Student Snippets


Educational Experience

The semester has only just begun, and already, I can tell that this is going to be a semester that makes me think.

 So how do I know that I will be really thinking deeply this semester? Well, in my Narrative non-fiction class we got into a discussion about biographies, and how they sometimes present a person as an inspirational ideal which raised some new questions for me:

  • How do we pick the people we want to hold up as heroes?
  • How true can an account ever be?
  • What makes a person extraordinary?
  • What if the heroes we hold up in biographies are not actually the great people we believe them to be? Do the actions they are famous for cancel out the actions they are not famous for? Should we be more realistic in presenting them?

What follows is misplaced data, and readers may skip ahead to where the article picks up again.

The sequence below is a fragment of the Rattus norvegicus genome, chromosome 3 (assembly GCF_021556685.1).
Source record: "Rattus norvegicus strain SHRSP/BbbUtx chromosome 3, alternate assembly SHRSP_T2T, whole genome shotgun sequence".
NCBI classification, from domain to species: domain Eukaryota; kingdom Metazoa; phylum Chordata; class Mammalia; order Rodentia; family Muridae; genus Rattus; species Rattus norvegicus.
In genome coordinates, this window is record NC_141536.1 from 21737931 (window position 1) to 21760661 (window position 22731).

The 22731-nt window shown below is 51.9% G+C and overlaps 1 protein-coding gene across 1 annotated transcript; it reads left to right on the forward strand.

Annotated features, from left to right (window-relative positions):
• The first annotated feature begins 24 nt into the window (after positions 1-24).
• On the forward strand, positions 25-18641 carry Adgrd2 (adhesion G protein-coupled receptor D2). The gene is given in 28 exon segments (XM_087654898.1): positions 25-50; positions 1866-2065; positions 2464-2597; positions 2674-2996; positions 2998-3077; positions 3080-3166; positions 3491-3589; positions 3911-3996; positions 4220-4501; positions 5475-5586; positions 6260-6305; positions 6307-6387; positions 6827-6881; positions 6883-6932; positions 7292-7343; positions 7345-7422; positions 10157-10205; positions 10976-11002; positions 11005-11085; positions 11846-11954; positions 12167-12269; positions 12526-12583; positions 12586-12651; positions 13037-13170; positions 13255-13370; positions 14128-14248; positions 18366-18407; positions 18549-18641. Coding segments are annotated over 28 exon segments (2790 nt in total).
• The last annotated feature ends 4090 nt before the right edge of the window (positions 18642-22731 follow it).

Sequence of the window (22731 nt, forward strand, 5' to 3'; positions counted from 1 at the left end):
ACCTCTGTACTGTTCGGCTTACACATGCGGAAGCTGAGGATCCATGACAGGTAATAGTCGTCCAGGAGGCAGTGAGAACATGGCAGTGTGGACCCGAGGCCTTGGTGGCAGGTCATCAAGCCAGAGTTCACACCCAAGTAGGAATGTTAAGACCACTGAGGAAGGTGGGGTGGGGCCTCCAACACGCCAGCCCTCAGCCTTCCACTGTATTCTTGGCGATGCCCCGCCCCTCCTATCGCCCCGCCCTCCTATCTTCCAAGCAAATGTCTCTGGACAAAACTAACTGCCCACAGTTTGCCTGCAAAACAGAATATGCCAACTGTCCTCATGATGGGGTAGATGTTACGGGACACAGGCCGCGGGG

• Are we creating role models, or modeling life in these portrayals?

 Then I went to my class, Contemporary Realistic Fiction for Young Adults (Realism) and, before the first class even began, more questions floated up:

  • How do I define reality? Is that different than how other people define reality?
  • What is real? How do I know?
  • If reality is based on plausibility, is it possible that reality changes over time (because what was impossible in the past may be possible now, or what is improbable today could have been common in the past)?
  • Where do we draw the line between realistic fiction and fantasy?
  • What "truths" challenge reality (mine or someone else's)?

 These are big questions to grapple with, and it will be good for my brain to stretch and grow in understanding.

 If any of you have any answers, thoughts, or questions of your own, let me know.

 Best for now,


Children's Literature | classes